There was nothing for it; we had to go all the way down. So at 1.00 pm we started in drizzling rain and at 4.00 pm we finished in drizzling rain. In between we enjoyed a three hour weather window of dry weather and probably the easiest flight of wide locks we've ever done.
The flight was almost empty and since the last boats had come up the locks were all set in our favour. It was just a question of driving out of one and into the next.
It's a remarkable flight: massive side pounds store the water that empties out of each lock chamber ready to re-fill the next one down so none is wasted. They seem to over-spill back into the locks to keep the chambers full so there isn't the need to keep topping up water lost through leaking bottom gates.
The only irritation is that many of the paddles have ludicrously low gearing so you have to twirl away with the windlass to get them up and down.
Half way down...
...and we're still looking cheerful - if a bit wind blown
We were the only boat going down the flight and only passed one going up. And we were quickly into a rhythm. Vicky came in; I closed one gate behind her, she steered across and pushed the other shut if it had partly opened then joined me in opening the bottom paddles before hopping back on board. (I'd previously nipped down to the next lock and opened it ready for Vicky to drive straight out and in.) As she went out, I dropped the paddles and closed up. And so it went on, 16 times.
At the bottom the moorings were again full so we went on through the next lock and moored in the long pound after it. Twenty threelocks in a busy but enjoyable afternoon. Then time for a fry-up tea and the second half of Southampton v West Ham on Radio 5 Live.

Thursday, 12 September 2013

Dawdling in Devizes

Wadworth's impressive brewery dominates the town
We are passing a few days here waiting for our travelling pal, Mac, to catch up. And what a pleasant little, old fashioned country town it is too. It has its own brewery (Wadworth's), independent cinema, market and, of course, canal. What more can you ask for in a small town?
Today, like many similar towns, it looks a little frayed round the shirt cuffs but clearly it wasn't always this way to judge by the many handsome and ornate sandstone buildings that dot the streetscapes around the place. Apparently the place has no less than 500 listed buildings!
Handsome buildings can be seen in every street
The town's wealth and status originated in the wool and cloth trades, then it grew to become the largest corn market in the south west and, thanks to the canal, a centre of transport.
These days it seems quieter and a little sleepy – the Beeching axe that closed its railway line didn't help, though it has kept the 'commuter-isation' of the place at bay and so it retains more individuality and charm than many.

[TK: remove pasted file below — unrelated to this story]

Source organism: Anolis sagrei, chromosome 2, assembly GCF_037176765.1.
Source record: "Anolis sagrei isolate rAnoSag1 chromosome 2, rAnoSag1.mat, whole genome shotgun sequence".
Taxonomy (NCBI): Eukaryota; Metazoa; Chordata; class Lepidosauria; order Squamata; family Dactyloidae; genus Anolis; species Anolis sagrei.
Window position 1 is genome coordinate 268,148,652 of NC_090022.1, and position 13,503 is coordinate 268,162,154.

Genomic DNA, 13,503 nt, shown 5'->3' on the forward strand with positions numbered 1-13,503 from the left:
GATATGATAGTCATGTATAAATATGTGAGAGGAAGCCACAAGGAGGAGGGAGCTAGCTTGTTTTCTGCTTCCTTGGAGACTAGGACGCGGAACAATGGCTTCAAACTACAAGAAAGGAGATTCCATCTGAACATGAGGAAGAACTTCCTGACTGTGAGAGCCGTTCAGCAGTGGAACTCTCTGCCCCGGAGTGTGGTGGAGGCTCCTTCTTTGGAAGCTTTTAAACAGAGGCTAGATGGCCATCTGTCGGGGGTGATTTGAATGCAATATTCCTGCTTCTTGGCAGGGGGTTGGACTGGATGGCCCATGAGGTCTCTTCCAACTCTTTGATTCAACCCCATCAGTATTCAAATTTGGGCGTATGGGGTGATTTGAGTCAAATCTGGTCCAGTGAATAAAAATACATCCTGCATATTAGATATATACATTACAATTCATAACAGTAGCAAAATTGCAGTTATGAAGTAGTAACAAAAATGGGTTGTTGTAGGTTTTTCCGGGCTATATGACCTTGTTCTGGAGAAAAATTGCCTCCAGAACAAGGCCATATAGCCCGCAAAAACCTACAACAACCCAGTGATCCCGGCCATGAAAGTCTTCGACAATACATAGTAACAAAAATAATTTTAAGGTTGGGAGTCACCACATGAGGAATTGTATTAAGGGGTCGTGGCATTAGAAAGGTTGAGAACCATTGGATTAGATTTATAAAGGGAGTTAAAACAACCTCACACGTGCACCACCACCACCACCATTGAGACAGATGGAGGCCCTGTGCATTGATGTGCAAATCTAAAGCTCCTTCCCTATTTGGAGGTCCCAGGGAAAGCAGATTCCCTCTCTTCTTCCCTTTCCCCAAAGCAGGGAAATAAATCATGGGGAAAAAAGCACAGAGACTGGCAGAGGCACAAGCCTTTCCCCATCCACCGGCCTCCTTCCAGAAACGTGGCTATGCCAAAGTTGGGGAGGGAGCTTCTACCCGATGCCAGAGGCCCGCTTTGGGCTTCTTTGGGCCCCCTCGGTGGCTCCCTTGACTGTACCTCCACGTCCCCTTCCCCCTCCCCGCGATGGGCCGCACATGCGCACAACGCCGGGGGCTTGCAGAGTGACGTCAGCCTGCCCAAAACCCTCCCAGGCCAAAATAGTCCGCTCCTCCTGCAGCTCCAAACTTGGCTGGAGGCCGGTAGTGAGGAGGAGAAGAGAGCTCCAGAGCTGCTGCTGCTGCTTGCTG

The indoor market
Today the town was bustling; it was market day – and a chance to be reminded what proper vegetables look like (e.g. in all shapes and sizes). We picked up a massive cauliflower, a couple of punnets of strawberries, many of which would have been rejected by Tesco for not being designer-strawb styling, and some excellent cheese.
There's an indoor market too of smaller stalls and a little tea-bar largely occupied by old dears in wheelchairs.
It reminded me of visits to Bury St Edmunds market before the old covered market was knocked down and replaced by a shopping mall as part of the town's gentrification.
Town wharf and K&A Trust centre
We are moored opposite Devizes Wharf, home of the energetic Wharf Theatre and the Kennet&Avon Trust canal museum and cafe. And what a fascinating little museum it is too, telling the full history of the waterway and detailing the massive efforts, largely by volunteers, that were needed to bring it back to life. I had no idea just how derelict it had become - all bar a dozen or so of its hundred locks had fallen into disrepair, the famous pumping engine houses were in ruin, wharves like the one at Devizes were crumbling into decay and even the famous Caen Hill flight was in a perilous state.
We took a walk down the famous 29 locks to psych ourselves up for the trip down them at the weekend. I'm not sure that wasn't a mistake....

Sunday, 8 September 2013

Time for a walk

Is this what they mean by a doggy bag?
Back at Hungerford our travelling partner Mac dipped out for a few days of visiting family and friends so to let him catch back up we slowed our pace too.
The original plan was for us to find somewhere to leave the boat then do some visiting as well but finding a suitable place to leave Harry on this summit stretch of the K&A has been harder than finding a nine pound note.
The whole canal has been shallow but this stretch is shallowest of the lot. We found a slot at the friendly Pewsey Wharf Boat Club but frustratingly couldn't get the stern closer than the centre of the channel. And to tie up on pins at the bankside, like the many 'locals' to be found hereabouts do, was nigh on impossible too for a deep drafted boat like ours, certainly not for a few days away.
So we abandoned the visiting and have been dawdling through those moorings we could make and taking a closer look at some of the fine scenery in the rolling Wiltshire downs.